Book brings veteran’s stories to life

‘Reveille in Hot Springs’ an emotional journey for Mary Ellen Goulet
By Curt Nettinga, Hot Springs Star

HOT SPRINGS – There were times, during all of the interviews, writing, re-writing and follow-up interviews when the work that would become “Reveille in Hot Springs” just got to be too much for author Mary Ellen Goulet.

“There were times that I just had to get away from all of the incredibly personal stories that I was being allowed to hear,” Goulet said recently about her book. “It was such an emotional trip for me, as it was for the veterans who told their stories.”

Goulet will be signing copies of her latest book, subtitled “The Battle to Save Our VA,” on Wednesday, Sept. 11, as part of the Patriot’s Day events planned at the Hot Springs American Legion. “Reveille in Hot Springs” is available at Black Hills Books and Treasures in Hot Springs.
Also in attendance and signing their individual chapters will be the same veterans whose stories in the book relate their coming to know the Hot Springs VA and shines a light on the treatment they have received at the facility.

“I got started around Christmastime in 2011,” Goulet recalls. “Diane (Gross, owner of Black Hills Books and Treasures) suggested that I do some interviews of veterans and get their stories.” Goulet said that at the start, the plan was to highlight the need to retain the Hot Springs VA and to assist the grass-roots Save the VA effort.

“It was right after they dropped the bomb about closing the VA,” Goulet added. “The Save the VA was just forming and I really wanted to do something to help; to contribute and get involved.”
Goulet began contacting veterans and found many who were willing, at least to begin with, to share their stories of the journey that took them from the battlefield to eventually seek treatment at the Hot Springs facility. Many of the stories relate how one veteran heard from another about the quality of the people and the treatment that could be found in Hot Springs.

She learned about things like Post Traumatic Stress Disorder (PTSD) and how it may lurk for years, causing problems for a veterans who served in a combat zone, without he or she being aware of the what is amiss.

“Viet Nam veterans – I learned a lot from them,” Goulet said. “I learned that it (PTSD) gets worse and that you never get over it. You are always in recovery.” Goulet notes the similarity to drug and alcohol abuse, which is a self-medicating avenue that many PTSD sufferers turn to, increasing their problems and often causing additional problems at work and in their family environment.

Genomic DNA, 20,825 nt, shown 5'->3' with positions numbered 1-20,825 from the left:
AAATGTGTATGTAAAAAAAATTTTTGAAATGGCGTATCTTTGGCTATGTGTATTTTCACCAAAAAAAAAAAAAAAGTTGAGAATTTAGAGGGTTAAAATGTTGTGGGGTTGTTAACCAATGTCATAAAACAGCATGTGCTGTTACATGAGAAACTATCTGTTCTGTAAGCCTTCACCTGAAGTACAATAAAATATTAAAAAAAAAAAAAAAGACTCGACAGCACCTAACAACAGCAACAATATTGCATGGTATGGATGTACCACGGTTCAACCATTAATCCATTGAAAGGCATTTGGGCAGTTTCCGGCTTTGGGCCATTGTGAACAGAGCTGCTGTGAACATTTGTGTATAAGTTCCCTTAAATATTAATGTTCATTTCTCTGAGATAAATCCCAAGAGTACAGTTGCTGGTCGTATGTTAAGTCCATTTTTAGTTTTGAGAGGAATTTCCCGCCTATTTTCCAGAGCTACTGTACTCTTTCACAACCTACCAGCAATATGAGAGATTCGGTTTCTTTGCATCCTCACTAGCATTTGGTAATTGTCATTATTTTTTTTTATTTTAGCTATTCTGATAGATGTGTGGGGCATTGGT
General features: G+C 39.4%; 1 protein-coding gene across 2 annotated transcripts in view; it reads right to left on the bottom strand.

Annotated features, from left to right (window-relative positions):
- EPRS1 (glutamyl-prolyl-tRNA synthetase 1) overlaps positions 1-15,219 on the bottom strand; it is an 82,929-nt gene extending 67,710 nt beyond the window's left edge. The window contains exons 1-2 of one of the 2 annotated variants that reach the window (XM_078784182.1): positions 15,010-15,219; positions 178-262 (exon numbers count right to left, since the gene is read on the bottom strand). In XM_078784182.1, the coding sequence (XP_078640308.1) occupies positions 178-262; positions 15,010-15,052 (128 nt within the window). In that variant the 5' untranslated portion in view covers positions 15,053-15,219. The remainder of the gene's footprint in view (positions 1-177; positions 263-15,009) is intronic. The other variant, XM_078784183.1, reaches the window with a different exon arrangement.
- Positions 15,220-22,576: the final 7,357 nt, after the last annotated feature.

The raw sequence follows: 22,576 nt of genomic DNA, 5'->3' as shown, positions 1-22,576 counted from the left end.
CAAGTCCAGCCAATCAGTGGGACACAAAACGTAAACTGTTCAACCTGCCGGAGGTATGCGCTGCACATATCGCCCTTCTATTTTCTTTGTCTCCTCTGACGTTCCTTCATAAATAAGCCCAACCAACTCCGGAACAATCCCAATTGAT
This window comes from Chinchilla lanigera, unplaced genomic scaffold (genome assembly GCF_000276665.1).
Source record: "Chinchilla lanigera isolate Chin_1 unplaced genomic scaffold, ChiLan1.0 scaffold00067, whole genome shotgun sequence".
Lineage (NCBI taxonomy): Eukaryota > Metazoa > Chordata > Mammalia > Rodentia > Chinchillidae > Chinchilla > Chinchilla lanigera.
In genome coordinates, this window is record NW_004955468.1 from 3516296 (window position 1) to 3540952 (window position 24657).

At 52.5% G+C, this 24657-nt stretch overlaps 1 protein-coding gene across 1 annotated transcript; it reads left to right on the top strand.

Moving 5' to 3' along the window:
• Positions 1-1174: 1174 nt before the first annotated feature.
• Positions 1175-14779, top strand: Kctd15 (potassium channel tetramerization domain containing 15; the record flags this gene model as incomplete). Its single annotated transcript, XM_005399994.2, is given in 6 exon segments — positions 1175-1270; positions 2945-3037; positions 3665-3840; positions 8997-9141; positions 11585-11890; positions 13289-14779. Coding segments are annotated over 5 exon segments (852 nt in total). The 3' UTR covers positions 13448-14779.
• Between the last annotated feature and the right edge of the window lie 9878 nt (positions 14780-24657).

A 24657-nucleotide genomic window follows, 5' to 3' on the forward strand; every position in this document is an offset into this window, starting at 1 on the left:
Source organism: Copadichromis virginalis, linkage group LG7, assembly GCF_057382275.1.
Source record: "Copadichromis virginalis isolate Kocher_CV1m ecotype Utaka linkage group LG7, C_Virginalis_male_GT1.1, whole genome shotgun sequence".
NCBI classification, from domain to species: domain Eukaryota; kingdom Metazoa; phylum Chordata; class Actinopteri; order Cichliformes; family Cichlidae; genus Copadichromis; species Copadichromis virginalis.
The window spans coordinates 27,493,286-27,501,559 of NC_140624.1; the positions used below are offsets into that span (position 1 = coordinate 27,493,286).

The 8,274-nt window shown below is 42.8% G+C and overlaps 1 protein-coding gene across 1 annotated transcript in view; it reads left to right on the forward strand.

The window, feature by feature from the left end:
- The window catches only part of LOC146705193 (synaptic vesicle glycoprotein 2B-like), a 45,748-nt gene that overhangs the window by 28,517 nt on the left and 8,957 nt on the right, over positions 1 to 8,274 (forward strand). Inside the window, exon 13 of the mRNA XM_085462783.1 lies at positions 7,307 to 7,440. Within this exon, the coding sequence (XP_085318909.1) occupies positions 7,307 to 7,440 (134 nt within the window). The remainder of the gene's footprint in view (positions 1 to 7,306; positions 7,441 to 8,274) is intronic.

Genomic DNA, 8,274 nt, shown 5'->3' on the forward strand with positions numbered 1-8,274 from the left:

“Getting treatment is key and that is why it is so important that this wonderful facility not only remain open but be returned to what it once was, before they tore it apart.”

Goulet said that each interview was unique, as each veteran had a different story to tell. As it became known that she was collecting stories, many times veterans traveling to or from the VA would stop at her Fifth Street home and just knock on the door. She remembers one veteran as saying, “I want to save this VA.”

Several veterans spoke once, but never came back to follow-up or add to a primary interview. Goulet said she believes about 60 percent of her initial contacts ended up in the book.
And while she was taking down their stories, many different avenues of information were opened. “I learned a lot of different things – things I never knew before – from the veterans,” Goulet said. “And that includes things about veterans in my own family.”

She said many of the veterans told her that telling their stories was cathartic. Often spouses shared that they had never heard some of the things that Goulet was being told. “Talking bothered some more than others,” she said, “but I truly believe that discussing what they did is only the tip of the iceberg for many of them.”

The community effort to Save the VA is similar, in some ways, to how the city came together in the wake of the Alabaugh Fire, Goulet said. “We have the ability to set aside problems and come together for the sake of the issue at hand.”

From her perspective, the fight to Save the VA is in some ways a fight to save Hot Springs. “I am first and foremost angry and upset at how veterans are being treated,” Goulet said, “by the organization that is intended to provide their care. But at the same time, if the VA goes it will affect this community. It is a vital part of our community and the ripple effects will continue if it goes away.”

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